Figure 2: Images of pre-peritoneal catheter placement using the tunneled technique. The catheters are connected to two elastomeric infusion devices.

 

Watch video of pre-peritoneal catheter placement here

 

The  peritoneum

The peritoneal cavity is a single continuous space between the parietal peritoneum lining the abdominal wall and the visceral peritoneum enveloping the abdominal organs. Of mesodermal origin, it grows to a total area of approximately 1.8 m2 (almost equal to the body surface area of the skin) and provides a frictionless environment for movement of abdominal organs (26-27).  The pre-peritoneal space refers to the ventral portion of the extraperitoneal space which is occupied by the parietal peritoneum internally and transversalis fascia externally (28). Within the pre-peritoneal space is a variable quantity of adipose tissue, loose connective tissue and membranous tissue (29). The parietal peritoneum is richly innervated by branches from somatic efferent and afferent nerves that also supply the muscles and skin respectively of the overlying body wall. Pain is elicited by mechanical, thermal or chemical stimulation of the nociceptors of the parietal peritoneum that are conveyed via Aδ and C primary afferents (30). The sensation is usually confined to one or two dermatomes for each area of peritoneum stimulated and is both lateralized and well localized.  When the parietal peritoneum is irritated segmental muscles tend to contract reflexly causing guarding or even rigidity of the abdominal wall (31). The visceral peritoneum is innervated by branches of visceral afferent nerves which travel with the autonomic supply to underlying viscera. Stimulation of visceral afferents (stretch) mediates poorly localized sensations of discomfort (predominantly via the vagus and splanchnic nerves) and may also elicit profound reflex autonomic reactions involving vasomotor and cardiac changes (32). This is often associated with a strong emotional response (33).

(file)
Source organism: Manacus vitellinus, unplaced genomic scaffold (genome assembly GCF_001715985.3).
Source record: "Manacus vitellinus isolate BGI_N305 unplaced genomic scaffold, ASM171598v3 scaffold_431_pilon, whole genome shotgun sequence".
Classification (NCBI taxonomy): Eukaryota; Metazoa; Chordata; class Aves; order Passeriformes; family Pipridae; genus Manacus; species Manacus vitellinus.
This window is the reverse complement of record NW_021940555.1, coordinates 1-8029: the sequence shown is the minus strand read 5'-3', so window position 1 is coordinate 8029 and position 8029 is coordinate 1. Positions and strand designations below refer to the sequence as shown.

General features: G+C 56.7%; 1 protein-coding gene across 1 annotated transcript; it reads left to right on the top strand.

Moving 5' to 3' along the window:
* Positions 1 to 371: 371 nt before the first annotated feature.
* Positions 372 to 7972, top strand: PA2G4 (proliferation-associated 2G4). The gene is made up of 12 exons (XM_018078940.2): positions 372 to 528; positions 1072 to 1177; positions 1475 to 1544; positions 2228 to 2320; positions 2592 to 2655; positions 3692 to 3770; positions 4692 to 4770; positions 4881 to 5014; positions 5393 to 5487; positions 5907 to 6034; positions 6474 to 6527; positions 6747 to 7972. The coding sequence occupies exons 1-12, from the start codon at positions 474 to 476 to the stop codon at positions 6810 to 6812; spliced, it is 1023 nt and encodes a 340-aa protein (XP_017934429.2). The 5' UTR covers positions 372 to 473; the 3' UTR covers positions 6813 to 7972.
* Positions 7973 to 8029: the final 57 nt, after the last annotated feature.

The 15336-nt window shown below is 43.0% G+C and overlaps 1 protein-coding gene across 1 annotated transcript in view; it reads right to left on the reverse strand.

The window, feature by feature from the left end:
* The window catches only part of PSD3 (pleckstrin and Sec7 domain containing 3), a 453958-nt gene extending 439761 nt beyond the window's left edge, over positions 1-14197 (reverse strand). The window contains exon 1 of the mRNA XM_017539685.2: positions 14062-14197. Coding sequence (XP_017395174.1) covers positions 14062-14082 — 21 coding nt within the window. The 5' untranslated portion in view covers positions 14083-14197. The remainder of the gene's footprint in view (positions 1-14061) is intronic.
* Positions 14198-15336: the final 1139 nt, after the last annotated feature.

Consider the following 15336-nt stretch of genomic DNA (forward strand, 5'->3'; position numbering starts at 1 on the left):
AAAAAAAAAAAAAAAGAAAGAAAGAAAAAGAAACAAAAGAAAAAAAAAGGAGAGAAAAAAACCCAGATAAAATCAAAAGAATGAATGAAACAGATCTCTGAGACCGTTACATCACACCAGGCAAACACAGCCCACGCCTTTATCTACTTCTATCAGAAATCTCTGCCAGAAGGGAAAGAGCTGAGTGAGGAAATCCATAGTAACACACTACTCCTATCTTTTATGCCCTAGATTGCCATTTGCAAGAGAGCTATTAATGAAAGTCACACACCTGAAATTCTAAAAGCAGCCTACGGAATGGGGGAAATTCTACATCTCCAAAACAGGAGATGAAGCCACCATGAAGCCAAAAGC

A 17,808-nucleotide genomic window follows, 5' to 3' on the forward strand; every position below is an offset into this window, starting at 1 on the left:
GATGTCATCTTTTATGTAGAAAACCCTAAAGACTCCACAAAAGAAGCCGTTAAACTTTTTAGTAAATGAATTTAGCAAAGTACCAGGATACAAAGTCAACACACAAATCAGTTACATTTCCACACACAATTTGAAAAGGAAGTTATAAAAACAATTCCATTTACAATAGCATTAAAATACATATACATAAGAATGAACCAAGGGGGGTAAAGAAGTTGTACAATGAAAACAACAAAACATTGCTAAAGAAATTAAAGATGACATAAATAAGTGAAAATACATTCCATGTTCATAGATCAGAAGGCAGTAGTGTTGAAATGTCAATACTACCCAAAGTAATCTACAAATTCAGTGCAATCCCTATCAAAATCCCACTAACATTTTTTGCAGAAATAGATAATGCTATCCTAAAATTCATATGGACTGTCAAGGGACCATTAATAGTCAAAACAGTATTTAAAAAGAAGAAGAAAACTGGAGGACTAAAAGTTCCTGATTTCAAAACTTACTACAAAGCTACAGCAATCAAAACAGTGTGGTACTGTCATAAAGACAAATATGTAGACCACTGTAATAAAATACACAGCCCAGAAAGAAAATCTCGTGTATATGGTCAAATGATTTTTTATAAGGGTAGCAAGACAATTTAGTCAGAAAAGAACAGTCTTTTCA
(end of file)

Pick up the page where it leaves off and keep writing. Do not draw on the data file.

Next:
Injection of radiopaque contrast media through a pre-peritoneal wound catheter has revealed that once injected it remains within the confines of the parietal peritoneum internally and muscular layers externally (14, 34). It is likely therefore that anaesthetic agents injected through a catheter into the pre-peritoneal space are able to act locally to block nociceptive afferents of the fascia of the abdominal muscles and the peritoneum. Both the fascia of the abdominal muscles and peritoneum are injured during laparotomy and contribute to postoperative pain and primary mechanical hyperalgesia (35). Indeed, animal studies indicate that deep tissues have a unique response to surgical incision and contribute greatly to pain at rest and opioid consumption (36). This may explain the lack of efficacy of subcutaneous wound infusions that block only cutaneous nociceptive afferents (8, 10, 11, 12, 37-39). A better understanding of the optimal placement of wound catheters may lead to improved analgesia and postoperative outcome (9). Indeed, in a comparative study of patients who underwent inguinal hernia repair, subfascial injection of lignocaine via a catheter resulted in significantly greater reduction in pain scores after coughing, mobilization and rest compared with subcutaneous catheter injection (40). Results of studies following prostatectomy, open nephrectomy, caesarian section and colorectal surgery further illustrate the need for deep catheter placement (14, 16, 34, 41).